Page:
There are really three goals you should have in mind when choosing your app’s name: (1) Choose something that somewhat describes what your app is or does, (2) Choose something you can trademark, and (3) Choose something that is catchy or marketable.

Since our posts try to stick with the legal side of things, we’ll be talking about trademarkability. I’ve discussed trademarks a bit on our site before, but as a refresher, there are a couple of things you need to know. The biggest, when it comes to choosing a name, is to make that name as distinctive as possible. Whether you’re able to register a trademark for the app’s name at some point in the future largely depends on how distinctive your mark is. If you’re naming your new messaging app Message App, that’s not particularly distinctive—it’s merely descriptive and therefore somewhat unlikely to be registered by the United States Patent and Trademark Office (USPTO). However, if you name your messaging app something like Fast Messages, you’re getting somewhere. You have a name that is a little more distinctive than before. However, if you really want to take it to the next level, then take a page from messaging app names like WhatsApp or KakaoTalk, both of which have very distinct names.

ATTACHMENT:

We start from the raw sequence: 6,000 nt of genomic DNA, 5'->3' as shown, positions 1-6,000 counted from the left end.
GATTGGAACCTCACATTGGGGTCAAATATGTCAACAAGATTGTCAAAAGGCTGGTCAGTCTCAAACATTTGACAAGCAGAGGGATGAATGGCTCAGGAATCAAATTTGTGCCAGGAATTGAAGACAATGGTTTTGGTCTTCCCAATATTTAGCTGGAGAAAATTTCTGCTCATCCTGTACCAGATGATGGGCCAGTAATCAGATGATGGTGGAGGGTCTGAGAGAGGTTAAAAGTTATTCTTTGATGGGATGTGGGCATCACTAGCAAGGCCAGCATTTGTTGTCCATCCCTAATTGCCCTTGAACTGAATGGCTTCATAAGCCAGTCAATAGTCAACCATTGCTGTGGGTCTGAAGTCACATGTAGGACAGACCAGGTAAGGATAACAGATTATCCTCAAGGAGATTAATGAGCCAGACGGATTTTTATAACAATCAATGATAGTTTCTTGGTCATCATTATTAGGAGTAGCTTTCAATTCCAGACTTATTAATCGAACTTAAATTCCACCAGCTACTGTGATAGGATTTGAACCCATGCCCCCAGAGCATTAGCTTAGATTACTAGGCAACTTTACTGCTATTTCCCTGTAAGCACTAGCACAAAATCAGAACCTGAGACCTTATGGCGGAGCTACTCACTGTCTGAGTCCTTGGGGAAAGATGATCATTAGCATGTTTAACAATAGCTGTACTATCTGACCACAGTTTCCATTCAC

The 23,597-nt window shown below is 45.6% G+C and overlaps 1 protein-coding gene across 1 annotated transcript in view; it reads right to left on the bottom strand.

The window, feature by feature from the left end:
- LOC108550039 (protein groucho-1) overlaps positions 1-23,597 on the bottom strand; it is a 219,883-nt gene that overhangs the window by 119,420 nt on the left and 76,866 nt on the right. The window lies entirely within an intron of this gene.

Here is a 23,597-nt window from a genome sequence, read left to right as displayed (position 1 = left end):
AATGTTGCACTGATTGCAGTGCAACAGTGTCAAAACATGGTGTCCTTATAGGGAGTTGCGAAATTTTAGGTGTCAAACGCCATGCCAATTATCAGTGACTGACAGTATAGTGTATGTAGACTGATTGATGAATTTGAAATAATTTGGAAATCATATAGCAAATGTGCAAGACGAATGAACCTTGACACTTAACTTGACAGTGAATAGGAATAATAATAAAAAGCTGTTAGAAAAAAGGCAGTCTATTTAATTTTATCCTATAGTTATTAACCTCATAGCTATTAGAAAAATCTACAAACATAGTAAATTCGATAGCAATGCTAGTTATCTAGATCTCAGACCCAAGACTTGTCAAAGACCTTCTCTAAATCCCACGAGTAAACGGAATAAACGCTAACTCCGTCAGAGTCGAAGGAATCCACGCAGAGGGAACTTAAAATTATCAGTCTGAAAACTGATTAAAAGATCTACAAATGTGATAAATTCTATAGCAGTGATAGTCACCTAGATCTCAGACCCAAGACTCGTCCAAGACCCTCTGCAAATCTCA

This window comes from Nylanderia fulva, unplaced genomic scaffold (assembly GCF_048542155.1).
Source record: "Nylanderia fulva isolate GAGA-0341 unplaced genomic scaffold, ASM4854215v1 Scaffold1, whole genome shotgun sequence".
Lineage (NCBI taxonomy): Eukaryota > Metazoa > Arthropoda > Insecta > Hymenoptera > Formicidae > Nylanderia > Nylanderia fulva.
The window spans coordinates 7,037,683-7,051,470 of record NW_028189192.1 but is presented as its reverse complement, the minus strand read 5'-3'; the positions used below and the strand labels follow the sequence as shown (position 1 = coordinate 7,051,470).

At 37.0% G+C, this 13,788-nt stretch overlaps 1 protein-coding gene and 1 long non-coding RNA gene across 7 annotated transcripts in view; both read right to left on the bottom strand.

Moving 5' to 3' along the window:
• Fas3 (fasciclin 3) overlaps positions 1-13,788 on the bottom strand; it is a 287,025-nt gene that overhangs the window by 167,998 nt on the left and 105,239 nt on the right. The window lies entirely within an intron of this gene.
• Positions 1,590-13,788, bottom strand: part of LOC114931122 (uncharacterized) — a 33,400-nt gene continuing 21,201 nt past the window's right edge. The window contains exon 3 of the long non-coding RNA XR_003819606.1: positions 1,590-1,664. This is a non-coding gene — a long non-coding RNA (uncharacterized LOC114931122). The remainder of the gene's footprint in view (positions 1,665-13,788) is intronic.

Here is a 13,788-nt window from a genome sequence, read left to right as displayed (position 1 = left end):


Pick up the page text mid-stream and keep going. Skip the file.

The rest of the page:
The next issue you need to be on the lookout for when coming up with a name for your iOS app is to make sure you’re not (inadvertently) taking a page from an existing trademark. In other words, if your mark is too similar to a currently registered mark, you’re going to have a tough time registering your app’s name with the USPTO. Before any trademark can be registered, it has to be cleared through the USPTO’s strict set of searches, and if any problems pop up, it will delay the process. Furthermore, even after your application has cleared the USPTO examining attorney’s first search, the mark goes on to be published in the Trademark Official Gazette, a weekly publication from the USPTO that documents the marks that are approved for registration each week. Once published, you have to wait to make sure nobody opposes your mark before the USPTO will finally register your trademark. Long process, right? It takes at least 6-7 months.